Graduate Student of the Month - Natasha Leclerc

Natasha Leclerc is a first year master’s student in the archaeology program at Memorial. After completing her undergraduate degree in archaeology at the University of Toronto and working in British Columbia on the ‘shíshálh Archaeological Research Project’ as a supervisor in the summer of 2015, she relocated to the other side of the continent to research the role of shellfish in hunter-gatherer economies on the Pacific northwest coast, specifically in the shíshálh territory that holds a special place in her heart. To build on her experience in carbon and nitrogen isotope analysis and skills in faunal remains identification, Natasha is expanding her knowledge of British Columbian archaeology and her methodological skills in biological and geochemical analysis of archaeological shellfish material at Memorial.

How and why did you decide to attend Memorial for your graduate degree?

My current supervisor Dr. Meghan Burchell first drew me to MUN because of the exciting and inspiring work she was doing here. Looking into other benefits of choosing MUN I found that it had an archaeology department separate from anthropology meaning that it would be highly specialized with a greater number of professors that also specialize in the field. Another plus was that the department had a lab equipped specifically for the type of analysis I would be doing. All in all, MUN seemed to be the best place for me to develop my skills and to be mentored by a great group of experts.

What drew you to explore archaeology?

I think that my love for history and my curious attitude drove me to pursue archaeological research. Like many of my peers, I grew up watching the History Channel. I would watch documentaries and observe how archaeologists were always the ones on the ground finding physical evidence to build a well-rounded picture of history, and I wanted to be just like them. Going into my undergraduate degree I thought I wanted to study Egyptology and quickly changed my views after reading a short section in my Introduction to Archaeology textbook that spoke about North American archaeology. I thought “there must be more to it than just this short section” and this drew me to take a course on northwest coast archaeology, I’ve been running with it ever since.

Can you tell us a bit about your current research?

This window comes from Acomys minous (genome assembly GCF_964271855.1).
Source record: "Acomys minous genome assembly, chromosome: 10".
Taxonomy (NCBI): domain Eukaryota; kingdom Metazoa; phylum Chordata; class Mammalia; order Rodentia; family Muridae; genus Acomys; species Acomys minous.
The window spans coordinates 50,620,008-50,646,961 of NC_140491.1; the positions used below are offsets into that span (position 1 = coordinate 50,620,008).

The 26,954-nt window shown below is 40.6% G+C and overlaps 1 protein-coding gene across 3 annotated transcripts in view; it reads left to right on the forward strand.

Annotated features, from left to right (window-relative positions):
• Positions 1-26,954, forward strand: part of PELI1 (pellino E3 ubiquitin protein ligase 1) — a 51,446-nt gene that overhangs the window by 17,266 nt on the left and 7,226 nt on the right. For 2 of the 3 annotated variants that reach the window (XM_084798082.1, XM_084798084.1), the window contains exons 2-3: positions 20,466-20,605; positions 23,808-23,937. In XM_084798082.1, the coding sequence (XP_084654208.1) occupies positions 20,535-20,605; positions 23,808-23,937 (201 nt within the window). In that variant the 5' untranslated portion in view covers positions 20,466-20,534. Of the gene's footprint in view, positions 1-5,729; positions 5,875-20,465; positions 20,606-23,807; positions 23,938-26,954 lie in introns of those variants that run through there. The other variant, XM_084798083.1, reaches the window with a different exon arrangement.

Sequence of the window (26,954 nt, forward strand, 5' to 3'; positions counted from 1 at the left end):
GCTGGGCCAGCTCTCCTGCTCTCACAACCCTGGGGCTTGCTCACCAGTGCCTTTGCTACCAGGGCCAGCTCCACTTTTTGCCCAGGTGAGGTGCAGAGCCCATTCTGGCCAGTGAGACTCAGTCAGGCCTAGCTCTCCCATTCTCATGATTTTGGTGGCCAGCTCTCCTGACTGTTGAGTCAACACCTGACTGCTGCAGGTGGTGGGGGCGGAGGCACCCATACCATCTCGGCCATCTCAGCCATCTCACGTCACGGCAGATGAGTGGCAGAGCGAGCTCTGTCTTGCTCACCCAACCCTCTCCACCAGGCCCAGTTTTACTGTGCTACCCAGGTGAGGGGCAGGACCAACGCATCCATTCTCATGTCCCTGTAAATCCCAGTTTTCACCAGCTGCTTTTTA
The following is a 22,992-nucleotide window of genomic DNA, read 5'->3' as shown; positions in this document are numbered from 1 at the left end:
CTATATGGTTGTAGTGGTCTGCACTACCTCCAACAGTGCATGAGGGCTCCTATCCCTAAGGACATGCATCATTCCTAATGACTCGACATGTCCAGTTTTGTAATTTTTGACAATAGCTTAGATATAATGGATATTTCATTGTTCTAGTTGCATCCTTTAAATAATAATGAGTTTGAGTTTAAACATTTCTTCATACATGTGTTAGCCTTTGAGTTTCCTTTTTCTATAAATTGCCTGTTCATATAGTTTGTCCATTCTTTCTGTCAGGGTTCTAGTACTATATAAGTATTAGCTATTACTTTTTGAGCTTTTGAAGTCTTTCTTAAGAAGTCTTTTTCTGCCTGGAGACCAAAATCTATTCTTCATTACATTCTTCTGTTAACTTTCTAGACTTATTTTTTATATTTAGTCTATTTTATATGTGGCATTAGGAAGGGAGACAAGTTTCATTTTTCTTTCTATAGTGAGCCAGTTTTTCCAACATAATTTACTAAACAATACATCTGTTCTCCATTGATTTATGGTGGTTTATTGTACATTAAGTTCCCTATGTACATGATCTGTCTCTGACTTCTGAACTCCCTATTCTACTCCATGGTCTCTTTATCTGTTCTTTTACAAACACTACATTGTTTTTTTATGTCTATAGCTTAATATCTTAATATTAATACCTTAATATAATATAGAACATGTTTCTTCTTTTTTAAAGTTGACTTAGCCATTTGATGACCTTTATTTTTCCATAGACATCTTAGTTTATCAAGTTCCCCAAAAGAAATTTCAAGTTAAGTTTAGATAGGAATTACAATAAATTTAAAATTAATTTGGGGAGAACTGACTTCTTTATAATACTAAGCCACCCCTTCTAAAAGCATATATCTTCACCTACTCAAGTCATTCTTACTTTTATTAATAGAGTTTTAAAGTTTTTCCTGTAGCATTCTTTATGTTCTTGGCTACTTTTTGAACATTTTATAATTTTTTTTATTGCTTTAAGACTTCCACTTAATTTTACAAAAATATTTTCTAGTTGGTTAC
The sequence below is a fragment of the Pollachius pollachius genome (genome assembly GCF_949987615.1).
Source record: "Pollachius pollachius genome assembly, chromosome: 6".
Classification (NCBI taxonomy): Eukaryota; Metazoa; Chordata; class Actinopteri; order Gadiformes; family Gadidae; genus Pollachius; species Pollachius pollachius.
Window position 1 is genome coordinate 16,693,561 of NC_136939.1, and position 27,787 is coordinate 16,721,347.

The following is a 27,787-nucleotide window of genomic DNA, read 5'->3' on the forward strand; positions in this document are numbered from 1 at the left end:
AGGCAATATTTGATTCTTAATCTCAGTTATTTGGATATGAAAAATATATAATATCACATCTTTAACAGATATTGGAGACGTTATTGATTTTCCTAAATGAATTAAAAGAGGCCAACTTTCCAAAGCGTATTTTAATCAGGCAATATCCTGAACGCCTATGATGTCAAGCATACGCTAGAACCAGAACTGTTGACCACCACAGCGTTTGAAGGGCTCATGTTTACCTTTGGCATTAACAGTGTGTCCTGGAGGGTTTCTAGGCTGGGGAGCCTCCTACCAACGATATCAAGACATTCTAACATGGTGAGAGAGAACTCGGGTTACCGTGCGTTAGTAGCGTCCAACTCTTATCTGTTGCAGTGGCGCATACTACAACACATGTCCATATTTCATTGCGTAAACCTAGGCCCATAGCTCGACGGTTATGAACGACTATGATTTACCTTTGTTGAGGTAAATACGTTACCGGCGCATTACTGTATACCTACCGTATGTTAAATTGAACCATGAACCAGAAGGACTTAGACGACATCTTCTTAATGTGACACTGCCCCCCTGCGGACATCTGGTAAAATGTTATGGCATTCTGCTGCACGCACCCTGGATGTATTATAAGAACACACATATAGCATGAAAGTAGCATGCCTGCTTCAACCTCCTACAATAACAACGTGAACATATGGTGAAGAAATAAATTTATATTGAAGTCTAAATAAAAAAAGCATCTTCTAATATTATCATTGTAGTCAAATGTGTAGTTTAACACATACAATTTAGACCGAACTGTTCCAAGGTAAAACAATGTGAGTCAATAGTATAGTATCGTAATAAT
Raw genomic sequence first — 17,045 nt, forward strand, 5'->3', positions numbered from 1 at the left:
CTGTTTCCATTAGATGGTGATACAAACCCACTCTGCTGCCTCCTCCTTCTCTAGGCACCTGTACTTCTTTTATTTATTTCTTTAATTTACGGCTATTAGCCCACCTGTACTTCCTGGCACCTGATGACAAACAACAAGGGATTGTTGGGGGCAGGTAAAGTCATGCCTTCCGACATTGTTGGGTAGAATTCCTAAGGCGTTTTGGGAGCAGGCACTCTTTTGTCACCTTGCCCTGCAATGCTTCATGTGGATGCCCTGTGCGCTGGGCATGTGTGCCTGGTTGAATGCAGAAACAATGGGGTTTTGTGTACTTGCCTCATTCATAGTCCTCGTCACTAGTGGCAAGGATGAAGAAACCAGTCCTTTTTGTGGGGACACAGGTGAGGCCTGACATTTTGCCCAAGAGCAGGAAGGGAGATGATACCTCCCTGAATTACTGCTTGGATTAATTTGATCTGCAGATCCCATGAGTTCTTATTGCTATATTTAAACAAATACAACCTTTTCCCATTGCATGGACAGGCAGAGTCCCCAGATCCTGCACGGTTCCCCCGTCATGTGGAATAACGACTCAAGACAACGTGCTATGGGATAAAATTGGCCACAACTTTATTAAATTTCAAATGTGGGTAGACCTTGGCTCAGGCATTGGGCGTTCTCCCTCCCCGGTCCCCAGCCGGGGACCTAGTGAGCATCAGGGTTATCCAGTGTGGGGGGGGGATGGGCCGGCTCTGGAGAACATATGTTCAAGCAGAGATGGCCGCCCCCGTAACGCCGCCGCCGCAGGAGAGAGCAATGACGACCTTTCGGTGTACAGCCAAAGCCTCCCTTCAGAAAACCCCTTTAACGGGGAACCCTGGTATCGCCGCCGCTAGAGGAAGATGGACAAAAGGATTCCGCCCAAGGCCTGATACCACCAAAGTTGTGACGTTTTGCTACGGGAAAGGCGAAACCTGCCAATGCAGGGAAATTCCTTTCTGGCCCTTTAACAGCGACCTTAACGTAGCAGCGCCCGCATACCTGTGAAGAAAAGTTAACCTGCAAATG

Currently I’m studying the archaeology of the Pacific northwest coast. Specifically I’m researching the intensity of clam harvesting as well as a seasonal settlement patterns of Coast Salish people from the shíshálh territory, just north of Vancouver, B.C. This type of research is accomplished with a combination of stable oxygen isotope analysis of butter clam shells and shell growth analysis. The integration of my work with previous research in the region and comparison between regions on the Pacific northwest coast will provide a more nuanced understanding of the role of shellfish in the local economy, and challenge dominant notions of seasonal mobility.

A supervisor can be key to the success of any grad student. What does your supervisor Meghan Burchell bring to her role as your advisor and mentor?

When I first started looking into potential supervisors at different universities it became clear to me that Dr. Meghan Burchell was the best person to mentor me through my graduate studies. She is well known and connected in the Pacific northwest coast archaeology community and doing work that is contributing new knowledge to the field with exciting new methods. Since starting my program, she has been very invested in mentoring me to be a better a researcher and has involved me in multiple interesting projects. We have recently started working on an experimental project that may evolve into the development of a new method to assist in answering archaeological questions relating to seasonal timing of site occupation.

Have you attended any conferences/delivered any papers this year? Can you give details?

Before starting my first semester I attended the Canadian Archaeological Association Conference hosted in St. John’s in April, which gave me the opportunity to network with archaeologists from across the country and those I am now working closely with at MUN. This year, I am contributing to two conference posters, one for the Society for the American Archaeology Conference in April on the experimental work I mentioned above and another for the International Sclerochronology Conference were I will hopefully present a poster along with my supervisor and fellow student Anna Sparrow in June.

Are you involved in any organizations on-campus or off? If so, can you explain and detail such involvement?

I am a contributor for the School of Graduate Studies Student Blog – My Master Plan – where I write about my experiences at MUN during my first year of grad school. It’s a great place to learn about other students who are experiencing life at MUN and in St. John’s for the first time like me and a great way to promote the school to students who are thinking about applying to MUN.

What do you like most about being a graduate student at Memorial?

You feel like you’re part of a team here. I like how when I arrive to the archaeology department I feel supported by my peers and faculty members. I’ve been in situations in the past were going to school felt like attending a competition, but at MUN there is a sense of comradeship where everyone wants everyone to succeed and contribute to academic knowledge.

What do you hope to do after completing your graduate degree?

I hope to move on to a PhD program in archaeology, hopefully near the Pacific Coast, where I can continue contributing to method development and research on seasonal migrations and shellfish harvesting practices of different peoples who lived along the coast in the past.


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